This week I finished Disrupted, a business/memoir book by Dan Lyons, who now writes for the television show Silicon Valley, and formerly covered technology business for Forbes and Newsweek. Lyons, who, like me, is in his middle 50’s, spent slightly more than a year worked for HubSpot, a dot-com that makes tools to help business persons to market their firms and products by blogging. This practice has several names such as Customer Relationship Marketing (CRM), “Inbound Marketing,” and “Content Marketing.”
Disrupted caught my attention at the bookstore because it is about the corporate culture of a young firm that relies quite heavily on entry-level and limited-experience workers, usually very recent college graduates, to engineer their software platform and do “boiler room” sales. Leads are generated using free e-books and lavish conferences that appear to come out of Las Vegas. Forced to accept a public relations/marketing position with HubSpot between his time at Newsweek and his current job, Lyons was much like the embedded anthropologists who accompanied U.S troops in Iraq. In both cases the employer deemed the experiment a failure and worked to abruptly dismiss the employee. The lack of fit as well as cynicism, did the employee in.
As someone who advises on college admissions, Disrupted left me concerned for the college-bound and current college students who hear and read only of the “glamour” of workplaces like HubSpot’s, which are a combination of fraternity house, sports bar and sweat shop (for the sales force). An employee who survives this culture, a combination of Greek life and a cult follower-ship is considered a veteran after 18 months. Most are dismissed far earlier, or in company-speak they have “graduated.” Women do not fare as well in this corporate culture as men, unless they pick up the less desirable male traits that a more traditional corporate environment, like a consumer products company or a commercial bank, would never tolerate. But in the end, according to Lyons, most end up in lousy jobs with little security, let alone hope of cashing out after a public offering.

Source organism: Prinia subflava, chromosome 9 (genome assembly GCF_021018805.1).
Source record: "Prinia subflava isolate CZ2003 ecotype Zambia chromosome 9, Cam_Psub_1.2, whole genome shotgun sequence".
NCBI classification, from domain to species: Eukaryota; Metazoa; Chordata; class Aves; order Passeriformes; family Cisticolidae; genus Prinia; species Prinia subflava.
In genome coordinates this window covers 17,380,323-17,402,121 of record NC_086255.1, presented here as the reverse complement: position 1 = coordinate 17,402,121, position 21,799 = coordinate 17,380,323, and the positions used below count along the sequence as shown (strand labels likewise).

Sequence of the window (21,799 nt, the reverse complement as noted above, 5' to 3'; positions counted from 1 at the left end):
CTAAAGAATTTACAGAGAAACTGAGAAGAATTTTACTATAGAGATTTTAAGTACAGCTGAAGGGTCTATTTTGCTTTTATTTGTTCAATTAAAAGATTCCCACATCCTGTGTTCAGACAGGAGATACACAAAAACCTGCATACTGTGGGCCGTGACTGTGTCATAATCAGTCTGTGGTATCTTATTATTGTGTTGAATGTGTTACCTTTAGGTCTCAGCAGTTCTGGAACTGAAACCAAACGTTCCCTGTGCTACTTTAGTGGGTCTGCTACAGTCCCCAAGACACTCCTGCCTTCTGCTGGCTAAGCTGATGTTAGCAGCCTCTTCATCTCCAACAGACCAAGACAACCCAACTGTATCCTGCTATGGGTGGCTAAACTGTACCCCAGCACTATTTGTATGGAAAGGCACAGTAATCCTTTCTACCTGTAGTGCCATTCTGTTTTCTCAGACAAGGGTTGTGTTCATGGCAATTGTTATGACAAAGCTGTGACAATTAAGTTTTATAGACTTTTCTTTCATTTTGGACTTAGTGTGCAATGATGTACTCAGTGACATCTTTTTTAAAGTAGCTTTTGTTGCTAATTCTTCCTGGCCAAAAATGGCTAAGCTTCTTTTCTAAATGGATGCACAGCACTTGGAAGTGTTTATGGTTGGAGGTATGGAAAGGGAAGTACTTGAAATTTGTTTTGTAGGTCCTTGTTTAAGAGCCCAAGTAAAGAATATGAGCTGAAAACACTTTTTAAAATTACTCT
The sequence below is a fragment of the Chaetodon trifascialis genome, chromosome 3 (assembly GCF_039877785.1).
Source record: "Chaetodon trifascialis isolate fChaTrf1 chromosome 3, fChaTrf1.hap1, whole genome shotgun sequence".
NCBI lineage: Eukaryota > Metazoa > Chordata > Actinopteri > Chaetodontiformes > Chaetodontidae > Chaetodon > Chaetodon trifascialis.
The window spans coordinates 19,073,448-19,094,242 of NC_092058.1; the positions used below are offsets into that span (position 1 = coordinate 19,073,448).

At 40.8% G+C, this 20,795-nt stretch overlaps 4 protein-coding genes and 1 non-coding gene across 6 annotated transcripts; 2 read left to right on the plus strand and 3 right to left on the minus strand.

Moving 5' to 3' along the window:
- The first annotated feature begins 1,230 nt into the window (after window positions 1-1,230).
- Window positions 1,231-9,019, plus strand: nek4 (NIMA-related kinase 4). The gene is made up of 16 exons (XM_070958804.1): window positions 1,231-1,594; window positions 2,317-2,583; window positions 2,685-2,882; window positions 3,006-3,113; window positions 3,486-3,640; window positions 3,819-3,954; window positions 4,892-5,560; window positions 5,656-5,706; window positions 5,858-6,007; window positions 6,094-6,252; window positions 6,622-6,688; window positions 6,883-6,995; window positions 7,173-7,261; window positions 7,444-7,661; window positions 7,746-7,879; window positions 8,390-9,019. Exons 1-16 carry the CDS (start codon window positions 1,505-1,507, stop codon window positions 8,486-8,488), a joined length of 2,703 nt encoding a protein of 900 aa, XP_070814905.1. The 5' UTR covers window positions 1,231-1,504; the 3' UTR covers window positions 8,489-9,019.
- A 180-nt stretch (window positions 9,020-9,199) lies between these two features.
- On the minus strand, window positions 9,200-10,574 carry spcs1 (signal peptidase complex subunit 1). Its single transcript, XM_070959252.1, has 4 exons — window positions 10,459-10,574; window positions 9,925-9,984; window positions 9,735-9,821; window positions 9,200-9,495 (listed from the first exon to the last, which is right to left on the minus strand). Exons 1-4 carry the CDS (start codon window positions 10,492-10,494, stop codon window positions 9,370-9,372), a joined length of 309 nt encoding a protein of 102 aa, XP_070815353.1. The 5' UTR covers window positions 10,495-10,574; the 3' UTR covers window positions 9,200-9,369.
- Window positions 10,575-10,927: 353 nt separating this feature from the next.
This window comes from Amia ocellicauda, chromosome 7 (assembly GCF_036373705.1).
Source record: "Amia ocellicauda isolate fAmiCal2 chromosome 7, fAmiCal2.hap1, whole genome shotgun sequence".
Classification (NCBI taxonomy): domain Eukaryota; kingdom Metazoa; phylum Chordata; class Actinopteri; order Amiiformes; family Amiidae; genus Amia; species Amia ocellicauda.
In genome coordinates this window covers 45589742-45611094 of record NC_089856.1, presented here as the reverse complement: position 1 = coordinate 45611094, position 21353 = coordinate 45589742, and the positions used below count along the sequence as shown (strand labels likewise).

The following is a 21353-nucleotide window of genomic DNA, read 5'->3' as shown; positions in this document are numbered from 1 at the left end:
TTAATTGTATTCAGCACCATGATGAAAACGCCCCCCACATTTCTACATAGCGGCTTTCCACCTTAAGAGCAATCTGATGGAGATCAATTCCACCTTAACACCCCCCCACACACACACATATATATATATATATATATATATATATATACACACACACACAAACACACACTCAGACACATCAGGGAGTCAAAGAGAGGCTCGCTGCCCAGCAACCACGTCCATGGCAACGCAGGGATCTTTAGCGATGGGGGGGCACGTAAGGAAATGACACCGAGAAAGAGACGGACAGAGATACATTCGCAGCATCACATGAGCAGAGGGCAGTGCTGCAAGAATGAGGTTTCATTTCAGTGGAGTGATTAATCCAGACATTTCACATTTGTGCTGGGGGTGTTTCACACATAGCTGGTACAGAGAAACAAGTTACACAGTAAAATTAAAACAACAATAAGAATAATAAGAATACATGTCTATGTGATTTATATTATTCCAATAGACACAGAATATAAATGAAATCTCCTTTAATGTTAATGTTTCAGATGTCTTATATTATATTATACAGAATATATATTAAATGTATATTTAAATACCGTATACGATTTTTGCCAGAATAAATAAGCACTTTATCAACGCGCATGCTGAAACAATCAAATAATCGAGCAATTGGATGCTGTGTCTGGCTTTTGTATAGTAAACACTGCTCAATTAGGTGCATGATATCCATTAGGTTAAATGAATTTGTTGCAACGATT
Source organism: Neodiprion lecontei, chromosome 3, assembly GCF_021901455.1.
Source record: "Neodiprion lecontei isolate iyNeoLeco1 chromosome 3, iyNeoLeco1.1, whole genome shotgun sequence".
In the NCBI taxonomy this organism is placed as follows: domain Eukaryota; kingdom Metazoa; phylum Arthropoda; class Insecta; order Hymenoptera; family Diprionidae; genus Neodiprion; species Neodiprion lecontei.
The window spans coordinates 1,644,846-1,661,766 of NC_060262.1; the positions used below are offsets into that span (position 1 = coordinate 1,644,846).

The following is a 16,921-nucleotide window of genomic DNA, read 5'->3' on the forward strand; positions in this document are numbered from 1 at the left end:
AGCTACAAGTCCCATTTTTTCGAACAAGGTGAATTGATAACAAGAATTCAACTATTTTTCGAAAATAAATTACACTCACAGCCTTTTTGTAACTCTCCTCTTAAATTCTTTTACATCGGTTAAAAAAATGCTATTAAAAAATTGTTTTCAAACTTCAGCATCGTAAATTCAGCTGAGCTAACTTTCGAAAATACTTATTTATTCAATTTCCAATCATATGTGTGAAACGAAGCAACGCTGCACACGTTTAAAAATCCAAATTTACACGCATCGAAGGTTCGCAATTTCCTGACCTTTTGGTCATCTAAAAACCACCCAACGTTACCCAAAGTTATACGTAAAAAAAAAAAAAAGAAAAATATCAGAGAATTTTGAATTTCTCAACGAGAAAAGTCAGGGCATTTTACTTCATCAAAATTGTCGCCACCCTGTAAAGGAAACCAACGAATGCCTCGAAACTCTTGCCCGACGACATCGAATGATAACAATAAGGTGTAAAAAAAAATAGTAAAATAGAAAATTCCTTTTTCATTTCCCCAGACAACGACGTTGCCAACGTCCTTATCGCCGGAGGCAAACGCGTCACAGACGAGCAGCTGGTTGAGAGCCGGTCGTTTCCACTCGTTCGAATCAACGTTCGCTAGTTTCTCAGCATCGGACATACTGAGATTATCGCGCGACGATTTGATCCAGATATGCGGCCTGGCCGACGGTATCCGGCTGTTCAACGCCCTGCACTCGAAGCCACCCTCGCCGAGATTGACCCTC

When an admission advisor works with high school students, s/he not only wants them to be admitted to college. The advisor also wants them to succeed, to have a rewarding career, earning opportunities towards further education, if necessary. That same advisor would not like to see their students end up working at a company such as HubSpot. The start-up culture at a firm like this might sound fun from a distance. But when it is led by people who believe that their brilliance at coding, sales or marketing makes them an evangelist or management guru, and those people had never led a growth company, a college student should look elsewhere.
I could relate to Lyon’s story. I am a former senior executive, and one of the original professionals in a technology business, who did not enter the start-up world until his late 30’s. Fortunately, I worked with partners who were also adults who put the work first. As partners, we also held the majority of the equity in our company. We did not have a Silicon Valley venture capitalist to deem us the “next new thing” and risk their millions. We knew of larger competitors who had created entry-level jobs as well as a workplace setting much like HubSpot. Their investors told them to come out with a big splash. Big promotions would make them look bigger and more stable than they actually were. As the person responsible for business development for our company, I would hear prospects ask: “Why can’t you give us (item) or take us to (fancy place for user’s conference) like they do?” My answer was: “I come directly to see you and I’m an owner.” That was enough to retain over 90 percent, sometimes more than 95 percent of our customer base while we continued to earn new business. The business has done fine without me for the past ten years. I was there for the first eleven. Most firms that embrace a start-up culture similar to HubSpot’s do not survive as long. They run out of money well before then.
Which takes me to last point about the start-up culture. It’s fun if you are an owner and your know your business. You use your position to take care of your company first, then let any other “good” happen later. It’s not much fun if you are an underling who is being used and abused while being delivered a mantra of “love for company” combined with “value over replacement employee.”
Companies that have a start-up culture such as HubSpot’s need to learn to master the “Four T’s,” Training, Technology, Turnover and Taxes. Read Disrupted and you will be led to believe that HubSpot did not come close to mastering a single one. Worse, despite giving its founders an obscenely high net worth, HubSpot has never turned a profit. Nor has it appeared to earn the trust of most of its customers. A start-up culture where young people constantly come and go while the business loses money is not an appropriate place for a recent college graduate to work at their first or second or third job after graduation.
I hope that prospective young entrepreneurs who are still in high school or early in their college education will read Disrupted. It should give them ideas for the business they should not attempt to create and instruct them about the management styles that are unprofessional or totally irresponsible. This book is an appropriate supplement to an undergraduate business education.